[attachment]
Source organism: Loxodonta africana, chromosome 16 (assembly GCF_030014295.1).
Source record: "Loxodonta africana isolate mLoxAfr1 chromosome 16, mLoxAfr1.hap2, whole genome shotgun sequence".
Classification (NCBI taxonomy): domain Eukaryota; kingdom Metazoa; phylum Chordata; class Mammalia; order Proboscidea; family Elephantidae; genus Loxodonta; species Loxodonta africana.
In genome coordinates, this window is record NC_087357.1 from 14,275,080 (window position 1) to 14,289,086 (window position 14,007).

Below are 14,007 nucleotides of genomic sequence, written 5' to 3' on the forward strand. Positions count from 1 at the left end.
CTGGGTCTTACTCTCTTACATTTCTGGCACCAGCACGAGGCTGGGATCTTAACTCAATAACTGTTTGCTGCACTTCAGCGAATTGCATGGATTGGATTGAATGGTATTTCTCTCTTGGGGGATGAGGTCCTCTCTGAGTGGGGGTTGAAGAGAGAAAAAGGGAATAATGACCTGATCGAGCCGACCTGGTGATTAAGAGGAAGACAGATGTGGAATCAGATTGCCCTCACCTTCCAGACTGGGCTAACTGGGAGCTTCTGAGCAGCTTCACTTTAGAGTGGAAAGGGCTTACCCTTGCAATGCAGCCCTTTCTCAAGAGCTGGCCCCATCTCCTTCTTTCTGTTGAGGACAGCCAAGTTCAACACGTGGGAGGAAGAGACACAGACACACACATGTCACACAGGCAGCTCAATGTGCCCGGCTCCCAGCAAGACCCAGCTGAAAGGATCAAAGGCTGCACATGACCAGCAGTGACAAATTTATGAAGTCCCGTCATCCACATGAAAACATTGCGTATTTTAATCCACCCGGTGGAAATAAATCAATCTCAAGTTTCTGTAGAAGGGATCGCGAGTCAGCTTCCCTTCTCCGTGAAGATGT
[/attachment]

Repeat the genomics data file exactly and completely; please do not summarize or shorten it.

Source organism: Loxodonta africana, chromosome 16 (assembly GCF_030014295.1).
Source record: "Loxodonta africana isolate mLoxAfr1 chromosome 16, mLoxAfr1.hap2, whole genome shotgun sequence".
Classification (NCBI taxonomy): domain Eukaryota; kingdom Metazoa; phylum Chordata; class Mammalia; order Proboscidea; family Elephantidae; genus Loxodonta; species Loxodonta africana.
In genome coordinates, this window is record NC_087357.1 from 14,275,080 (window position 1) to 14,289,086 (window position 14,007).

Below are 14,007 nucleotides of genomic sequence, written 5' to 3' on the forward strand. Positions count from 1 at the left end.
CTGGGTCTTACTCTCTTACATTTCTGGCACCAGCACGAGGCTGGGATCTTAACTCAATAACTGTTTGCTGCACTTCAGCGAATTGCATGGATTGGATTGAATGGTATTTCTCTCTTGGGGGATGAGGTCCTCTCTGAGTGGGGGTTGAAGAGAGAAAAAGGGAATAATGACCTGATCGAGCCGACCTGGTGATTAAGAGGAAGACAGATGTGGAATCAGATTGCCCTCACCTTCCAGACTGGGCTAACTGGGAGCTTCTGAGCAGCTTCACTTTAGAGTGGAAAGGGCTTACCCTTGCAATGCAGCCCTTTCTCAAGAGCTGGCCCCATCTCCTTCTTTCTGTTGAGGACAGCCAAGTTCAACACGTGGGAGGAAGAGACACAGACACACACATGTCACACAGGCAGCTCAATGTGCCCGGCTCCCAGCAAGACCCAGCTGAAAGGATCAAAGGCTGCACATGACCAGCAGTGACAAATTTATGAAGTCCCGTCATCCACATGAAAACATTGCGTATTTTAATCCACCCGGTGGAAATAAATCAATCTCAAGTTTCTGTAGAAGGGATCGCGAGTCAGCTTCCCTTCTCCGTGAAGATGT